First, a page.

The judges’ “alcohol-fueled actions during the early morning hours of May 1, 2019, fell far short of the (Code of Judicial Conduct’s) directive to ‘aspire at all times to conduct that ensures the greatest possible public confidence in their independence, impartiality, integrity, and competence.’”
Bell and Jacobs were scheduled to return to the bench Dec. 23. Adams will be reinstated Jan. 13.
SCOTUS strikes down $40K Land Rover civil forfeiture
The Supreme Court of the United States handed the Indiana Supreme Court a resounding defeat Feb. 20 in a civil forfeiture case, ruling in a 9-0 decision that the federal prohibition against excessive fines enshrined in the Constitution applies to the states. The ruling was a landmark in what civil forfeiture opponents call “policing for profit” law enforcement practices.
Marion resident Tyson Timbs is still waiting to see if the effect of the ruling will result in the return of his $40,000 Land Rover that authorities seized in a civil forfeiture after Timbs was convicted of heroin dealing in 2015. He had purchased the vehicle with proceeds from his late father’s life insurance policy.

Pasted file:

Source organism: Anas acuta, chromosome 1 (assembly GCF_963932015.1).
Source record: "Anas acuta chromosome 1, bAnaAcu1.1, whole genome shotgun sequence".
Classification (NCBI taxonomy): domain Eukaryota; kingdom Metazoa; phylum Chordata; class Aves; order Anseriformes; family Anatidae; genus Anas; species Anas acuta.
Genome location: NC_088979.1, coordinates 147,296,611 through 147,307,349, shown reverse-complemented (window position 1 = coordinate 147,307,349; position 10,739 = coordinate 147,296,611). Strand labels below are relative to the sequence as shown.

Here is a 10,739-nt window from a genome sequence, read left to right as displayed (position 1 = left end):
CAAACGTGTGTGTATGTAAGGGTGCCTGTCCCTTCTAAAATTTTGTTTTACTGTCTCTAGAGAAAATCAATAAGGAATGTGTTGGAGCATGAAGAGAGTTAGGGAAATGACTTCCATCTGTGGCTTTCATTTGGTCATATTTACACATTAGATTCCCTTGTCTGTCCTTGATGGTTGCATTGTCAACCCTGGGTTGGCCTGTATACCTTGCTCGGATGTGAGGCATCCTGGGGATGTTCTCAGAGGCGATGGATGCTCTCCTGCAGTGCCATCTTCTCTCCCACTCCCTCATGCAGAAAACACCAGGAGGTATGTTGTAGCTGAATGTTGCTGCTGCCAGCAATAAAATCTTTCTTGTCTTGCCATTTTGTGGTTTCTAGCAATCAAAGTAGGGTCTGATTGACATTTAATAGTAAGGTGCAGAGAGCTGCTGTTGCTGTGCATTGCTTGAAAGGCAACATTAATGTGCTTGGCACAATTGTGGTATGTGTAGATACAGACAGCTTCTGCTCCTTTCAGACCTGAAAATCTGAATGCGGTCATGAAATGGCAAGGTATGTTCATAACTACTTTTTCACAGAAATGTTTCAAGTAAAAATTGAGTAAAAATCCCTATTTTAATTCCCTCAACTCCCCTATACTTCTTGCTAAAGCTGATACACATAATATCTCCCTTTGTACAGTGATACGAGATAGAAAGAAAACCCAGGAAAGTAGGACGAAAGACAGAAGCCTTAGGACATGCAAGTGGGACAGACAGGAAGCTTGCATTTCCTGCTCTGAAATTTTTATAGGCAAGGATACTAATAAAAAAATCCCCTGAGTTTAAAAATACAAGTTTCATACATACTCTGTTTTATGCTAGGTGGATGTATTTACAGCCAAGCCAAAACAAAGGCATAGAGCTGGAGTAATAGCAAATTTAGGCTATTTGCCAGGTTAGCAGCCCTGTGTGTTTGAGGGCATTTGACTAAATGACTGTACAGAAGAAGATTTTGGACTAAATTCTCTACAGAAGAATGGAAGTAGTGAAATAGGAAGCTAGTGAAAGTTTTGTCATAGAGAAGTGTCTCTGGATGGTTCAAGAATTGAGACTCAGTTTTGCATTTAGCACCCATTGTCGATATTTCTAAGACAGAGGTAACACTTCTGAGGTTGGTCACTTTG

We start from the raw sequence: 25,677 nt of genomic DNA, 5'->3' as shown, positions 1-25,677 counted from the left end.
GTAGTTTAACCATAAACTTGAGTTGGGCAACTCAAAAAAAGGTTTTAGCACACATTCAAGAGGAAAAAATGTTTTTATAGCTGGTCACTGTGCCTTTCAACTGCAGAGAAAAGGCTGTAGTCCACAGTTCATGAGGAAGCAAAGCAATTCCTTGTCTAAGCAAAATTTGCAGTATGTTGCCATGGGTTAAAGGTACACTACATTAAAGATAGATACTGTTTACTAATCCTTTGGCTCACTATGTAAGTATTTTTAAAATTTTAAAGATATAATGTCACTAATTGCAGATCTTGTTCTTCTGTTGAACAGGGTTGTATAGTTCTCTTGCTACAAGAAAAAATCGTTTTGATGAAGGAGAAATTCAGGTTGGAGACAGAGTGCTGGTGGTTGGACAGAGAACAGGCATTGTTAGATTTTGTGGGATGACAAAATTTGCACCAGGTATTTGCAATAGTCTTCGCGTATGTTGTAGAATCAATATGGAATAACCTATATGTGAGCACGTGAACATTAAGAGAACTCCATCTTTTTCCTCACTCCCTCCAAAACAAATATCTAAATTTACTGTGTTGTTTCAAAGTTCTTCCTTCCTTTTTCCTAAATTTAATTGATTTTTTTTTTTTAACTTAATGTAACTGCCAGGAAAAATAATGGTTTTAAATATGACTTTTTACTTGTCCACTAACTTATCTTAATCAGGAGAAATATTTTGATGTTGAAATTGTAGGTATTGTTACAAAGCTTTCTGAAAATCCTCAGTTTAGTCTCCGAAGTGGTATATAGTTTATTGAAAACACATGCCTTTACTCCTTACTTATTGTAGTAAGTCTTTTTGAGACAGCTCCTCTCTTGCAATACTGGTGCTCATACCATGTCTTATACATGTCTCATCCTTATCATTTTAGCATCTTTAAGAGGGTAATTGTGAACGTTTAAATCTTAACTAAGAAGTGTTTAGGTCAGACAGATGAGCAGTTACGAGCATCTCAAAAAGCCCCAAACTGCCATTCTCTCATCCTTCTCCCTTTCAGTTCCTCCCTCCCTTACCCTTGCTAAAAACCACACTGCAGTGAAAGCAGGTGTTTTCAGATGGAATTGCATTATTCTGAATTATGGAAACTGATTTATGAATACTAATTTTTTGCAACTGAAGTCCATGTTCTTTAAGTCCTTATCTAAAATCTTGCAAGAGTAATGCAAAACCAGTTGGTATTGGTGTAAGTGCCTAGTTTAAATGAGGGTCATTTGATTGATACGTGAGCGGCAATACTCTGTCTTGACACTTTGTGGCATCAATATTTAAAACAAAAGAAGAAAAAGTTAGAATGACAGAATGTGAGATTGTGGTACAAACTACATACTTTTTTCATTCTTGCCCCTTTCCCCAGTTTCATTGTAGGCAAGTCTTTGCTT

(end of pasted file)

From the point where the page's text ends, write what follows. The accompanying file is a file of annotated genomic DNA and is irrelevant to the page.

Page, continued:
The Institute for Justice, which took the case of Timbs v. Indiana to the nation’s high court, called the ruling a “historic” one that “removed any doubt” that the Excessive Fines Clause in the US Constitution applies to the states.
After the US justices unanimously rejected the Indiana Supreme Court’s ruling permitting the forfeiture of Timbs’ vehicle, the Hoosier justices vacated their earlier opinion and remanded the case for an analysis of whether the seizure constitutes an excessive fine under the Eighth Amendment. As of IL deadline, the trial court had not acted on the Indiana justices’ remanded opinion that was certified Dec. 11, according to online court records.